# Please prove: $\lim_{n\to \infty}\sqrt[n]{\frac{1}{n!}} = 0$ [duplicate]

Possible Duplicate:
$\lim\limits_{n \to{+}\infty}{\sqrt[n]{n!}}$ is infinite

Please prove: $$\lim_{n\to \infty}\sqrt[n]{\frac{1}{n!}} = 0$$

-

## marked as duplicate by sdcvvc, Rudy the Reindeer, draks ..., rschwieb, Douglas S. StonesOct 13 '12 at 1:26

This question has been asked before and already has an answer. If those answers do not fully address your question, please ask a new question.

Have you tried using en.wikipedia.org/wiki/Stirlings_approximation ? –  Zach L. Oct 3 '12 at 12:48
"Please do my homework." Well, at least you were polite... –  rschwieb Oct 3 '12 at 12:49
Please show what you have tried or tell us what is causing trouble. This helps to address whatever you don't understand. –  robjohn Oct 3 '12 at 17:12
Could someone who has upvoted this question explain why they did so? –  Noah Snyder Oct 3 '12 at 17:38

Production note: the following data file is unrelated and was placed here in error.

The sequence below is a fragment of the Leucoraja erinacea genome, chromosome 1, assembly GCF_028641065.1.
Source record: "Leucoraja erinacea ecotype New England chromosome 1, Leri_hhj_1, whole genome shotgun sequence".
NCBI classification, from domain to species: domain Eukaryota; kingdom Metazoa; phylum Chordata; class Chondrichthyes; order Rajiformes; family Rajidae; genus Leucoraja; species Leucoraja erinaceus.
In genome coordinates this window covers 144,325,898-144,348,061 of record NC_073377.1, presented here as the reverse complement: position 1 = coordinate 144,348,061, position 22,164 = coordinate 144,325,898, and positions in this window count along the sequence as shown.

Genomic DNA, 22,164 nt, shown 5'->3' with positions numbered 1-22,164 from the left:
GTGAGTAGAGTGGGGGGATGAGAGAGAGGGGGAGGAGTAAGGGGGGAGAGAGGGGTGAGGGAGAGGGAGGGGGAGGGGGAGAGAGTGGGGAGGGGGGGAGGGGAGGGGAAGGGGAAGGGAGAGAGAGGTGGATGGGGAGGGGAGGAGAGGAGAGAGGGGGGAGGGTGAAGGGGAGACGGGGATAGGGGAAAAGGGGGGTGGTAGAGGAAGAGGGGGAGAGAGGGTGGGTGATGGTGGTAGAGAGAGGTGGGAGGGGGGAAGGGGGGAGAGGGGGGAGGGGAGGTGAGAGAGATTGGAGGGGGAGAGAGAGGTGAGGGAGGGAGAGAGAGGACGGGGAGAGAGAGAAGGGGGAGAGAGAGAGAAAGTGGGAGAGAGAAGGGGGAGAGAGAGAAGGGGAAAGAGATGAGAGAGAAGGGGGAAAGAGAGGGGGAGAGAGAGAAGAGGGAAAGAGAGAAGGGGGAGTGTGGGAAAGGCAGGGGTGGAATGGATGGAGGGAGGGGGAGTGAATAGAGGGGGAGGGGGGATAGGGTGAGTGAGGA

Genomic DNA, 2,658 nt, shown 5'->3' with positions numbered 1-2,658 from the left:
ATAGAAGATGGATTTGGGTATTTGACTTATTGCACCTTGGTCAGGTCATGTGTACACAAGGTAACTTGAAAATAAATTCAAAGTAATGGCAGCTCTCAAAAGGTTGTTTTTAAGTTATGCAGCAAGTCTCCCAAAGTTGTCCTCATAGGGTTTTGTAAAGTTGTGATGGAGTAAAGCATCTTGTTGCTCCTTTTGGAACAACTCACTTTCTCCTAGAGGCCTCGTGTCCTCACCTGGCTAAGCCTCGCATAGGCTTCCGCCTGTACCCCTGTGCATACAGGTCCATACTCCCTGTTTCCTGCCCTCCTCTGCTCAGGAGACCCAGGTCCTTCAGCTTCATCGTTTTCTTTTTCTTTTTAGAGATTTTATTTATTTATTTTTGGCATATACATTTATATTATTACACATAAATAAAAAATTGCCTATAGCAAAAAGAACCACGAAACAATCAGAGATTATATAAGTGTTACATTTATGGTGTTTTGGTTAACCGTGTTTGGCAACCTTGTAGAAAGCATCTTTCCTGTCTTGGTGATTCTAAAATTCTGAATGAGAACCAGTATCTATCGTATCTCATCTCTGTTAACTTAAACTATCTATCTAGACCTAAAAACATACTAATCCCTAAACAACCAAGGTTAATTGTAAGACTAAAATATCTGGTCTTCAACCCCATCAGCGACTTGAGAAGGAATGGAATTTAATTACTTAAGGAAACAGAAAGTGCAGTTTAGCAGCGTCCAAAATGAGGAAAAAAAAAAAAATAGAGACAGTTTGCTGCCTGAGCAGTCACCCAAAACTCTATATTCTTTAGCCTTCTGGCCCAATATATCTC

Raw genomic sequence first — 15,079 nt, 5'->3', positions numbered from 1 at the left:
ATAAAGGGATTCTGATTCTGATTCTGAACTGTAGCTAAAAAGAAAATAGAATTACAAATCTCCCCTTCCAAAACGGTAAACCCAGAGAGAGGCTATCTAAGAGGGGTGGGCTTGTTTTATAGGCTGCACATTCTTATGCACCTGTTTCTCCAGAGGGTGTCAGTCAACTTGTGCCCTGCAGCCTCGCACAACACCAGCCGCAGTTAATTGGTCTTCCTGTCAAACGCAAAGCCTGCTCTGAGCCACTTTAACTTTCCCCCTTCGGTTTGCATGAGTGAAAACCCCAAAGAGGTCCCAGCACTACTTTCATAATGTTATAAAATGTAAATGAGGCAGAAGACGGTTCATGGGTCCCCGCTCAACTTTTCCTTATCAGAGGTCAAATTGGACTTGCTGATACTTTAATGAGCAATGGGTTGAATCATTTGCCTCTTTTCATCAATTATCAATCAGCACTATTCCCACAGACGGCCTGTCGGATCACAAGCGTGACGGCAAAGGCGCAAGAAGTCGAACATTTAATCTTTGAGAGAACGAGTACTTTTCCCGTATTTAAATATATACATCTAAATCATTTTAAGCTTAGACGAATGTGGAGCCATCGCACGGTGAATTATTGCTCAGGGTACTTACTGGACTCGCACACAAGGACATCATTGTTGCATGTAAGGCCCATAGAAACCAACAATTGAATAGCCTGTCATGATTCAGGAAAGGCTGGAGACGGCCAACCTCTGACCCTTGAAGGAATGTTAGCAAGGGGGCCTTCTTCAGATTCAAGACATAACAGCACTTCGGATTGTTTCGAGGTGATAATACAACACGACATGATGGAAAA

@robjohn: Thank you for telling me this. I'll post more next time I ask. –  TheoYou Oct 4 '12 at 14:13

## 3 Answers

$$0<\sqrt[n]{\frac{1}{n!}}=\left(1\cdot\frac{1}{2}\cdots\frac{1}{n}\right)^{\frac{1}{n}}\leq\frac{1+\frac{1}{2}+\cdots+\frac{1}{n}}{n}<\frac{1+\ln n}{n}$$

As $\lim_{n\rightarrow\infty}\frac{1+\ln n}{n}=0$, so $\lim_{n\rightarrow\infty}\sqrt[n]{\frac{1}{n!}}=0$

-
Squeeze theorem and aritmetic-mean-geometric-mean inequality used. en.wikipedia.org/wiki/Squeeze_theorem en.wikipedia.org/wiki/Arithmetic-geometric_mean_inequality –  mick Oct 3 '12 at 15:50
@mick Also $$\sum_{k=2}^n\frac{1}{k}<\log n$$ –  Pedro Tamaroff Oct 6 '12 at 16:25
Right Peter Tamaroff. –  mick Oct 6 '12 at 22:13

Hint: When writing out $n!$, you have $n! = n \cdot (n-1) \cdots \left\lceil \frac n2\right\rceil \cdots 1$ so at least $\lfloor \frac n2\rfloor$ of the factors are larger then $\lceil \frac n2\rceil$. So $n! \ge \lceil \frac n2\rceil^{\lfloor \frac n2\rfloor}$.

-

Just try to put n equal to infinity. since 'n' appears in the denominator it will tend to zero.

Please confirm the answer.

-
(Downvoters, be nice.) Since you're new to the site, I suggest you take a look at other answers to see what people upvote. In the general case, it is better if you prove your claim, or at least sketch a proof. In this case, the problem is you get an indeterminate form $$\infty^0$$ Do you see why? –  Pedro Tamaroff Oct 6 '12 at 16:34
@fondoflior: No, you cannot deal with it like that. Because the degree is $\frac{1}{n}$ tend to zero too. If your method is feasible, how about $\sqrt[n]\frac{1}{n}$? –  Alfred Chern Oct 6 '12 at 16:36